US State Dept. Criticizes Albania for Its Record on Corruption, Impunity and Media Freedom

In its annual report on human rights, the US State Department criticized Albania for its record on corruption, election fraud, impunity of officials, media freedom, police abuse, respect of rights of women, children, LGBT+ and workers.

The report stated that human rights issues included pervasive corruption in all branches of government.

US State Department quoted the OSCE report on the latest elections (2017), which were marred by widespread allegations of vote buying and politicization of election-related bodies and institutions continues.

Impunity remains a serious problem in Albania. Prosecution, and especially conviction, of officials who committed abuses was sporadic and inconsistent. Officials, politicians, judges, and persons with powerful business interests often were able to avoid prosecution.

Albanian authorities have undertaken an internationally monitored vetting of judges and prosecutors, and have dismissed a significant number of officials for unexplained wealth or ties to organized crime, the report stated.

It also called out the Albanian authorities on problems relating to independent media. Whilst noting that there were independent media platforms in the country, they observed that there were efforts by the government, business, and criminal groups to exert (political) pressure on media outlets. In addition, there were threats and violence against journalists. Business owners were accused of using media to promote their own personal and political interests.

The combination of political pressure, corruption, and lack of funding had also led to a situation where journalists regularly self-censored themselves and a lack of economic security meant that the independence of reporters contributed to biased reporting.

The report also commented on the behavior and professionalism of online media portals, stating that “professional ethics were a low priority” for a number of the 700 plus news portals. The report drew particular attention to the spread of false news stories designed to benefit specific political interests.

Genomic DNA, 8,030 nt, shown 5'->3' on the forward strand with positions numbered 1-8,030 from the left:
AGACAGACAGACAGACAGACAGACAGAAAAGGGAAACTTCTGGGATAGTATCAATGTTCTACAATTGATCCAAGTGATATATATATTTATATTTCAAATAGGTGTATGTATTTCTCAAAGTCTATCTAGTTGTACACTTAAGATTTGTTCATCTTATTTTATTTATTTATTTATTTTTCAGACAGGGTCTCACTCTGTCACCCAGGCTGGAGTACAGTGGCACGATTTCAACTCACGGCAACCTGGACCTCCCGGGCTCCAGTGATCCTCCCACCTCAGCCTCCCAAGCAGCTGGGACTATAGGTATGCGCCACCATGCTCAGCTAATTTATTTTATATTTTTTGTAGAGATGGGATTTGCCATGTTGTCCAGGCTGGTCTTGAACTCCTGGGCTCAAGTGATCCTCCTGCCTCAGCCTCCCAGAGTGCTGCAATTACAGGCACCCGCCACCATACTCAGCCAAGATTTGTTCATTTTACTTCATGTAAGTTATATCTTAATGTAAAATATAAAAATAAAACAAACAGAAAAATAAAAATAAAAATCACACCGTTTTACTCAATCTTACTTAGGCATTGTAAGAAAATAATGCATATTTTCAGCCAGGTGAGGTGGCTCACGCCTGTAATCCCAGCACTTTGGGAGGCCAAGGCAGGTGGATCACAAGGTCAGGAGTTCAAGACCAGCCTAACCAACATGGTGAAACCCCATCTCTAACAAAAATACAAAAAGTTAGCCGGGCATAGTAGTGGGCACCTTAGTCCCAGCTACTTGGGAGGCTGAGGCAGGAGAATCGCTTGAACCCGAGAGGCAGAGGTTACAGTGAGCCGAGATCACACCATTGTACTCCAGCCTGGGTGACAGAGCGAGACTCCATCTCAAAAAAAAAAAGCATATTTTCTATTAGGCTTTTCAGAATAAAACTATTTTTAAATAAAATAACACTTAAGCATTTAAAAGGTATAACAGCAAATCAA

Police beat, abused and is specific cases tortured suspects in police stations, while corruption among police forces remained a problem. Police did not always enforce the law equitably and favoured people with political or criminal connections.

Below, Exit brings a more detailed summary of the US State Department report on human rights on Albania.

Corruption and Lack of Transparency in Government

– The law provides criminal penalties for corruption by public officials, but the government did not implement the law effectively, and officials frequently engaged in corrupt practices with impunity.

– While prosecutors made significant progress in pursuing low-level public corruption cases, including corrupt prosecutors and judges, prosecution of higher-level crimes remained rare due to investigators’ fear of retribution, a general lack of resources, and corruption within the judiciary itself.

– A former interior minister remained under investigation for ties to organized crime and abuse of office.

Impunity of officials

– Impunity remained a problem. Prosecution, and especially conviction, of officials who committed abuses was sporadic and inconsistent.

– Officials, politicians, judges, and persons with powerful business interests often were able to avoid prosecution.

Elections and Political Participation

– [In the 2017 general elections] contestants were able to campaign freely and fundamental freedoms were respected.

–  Continued politicization of election-related bodies and institutions as well as widespread allegations of vote buying and pressure on voters detracted from public trust in the electoral process.

Freedom of Expression, Including for the Press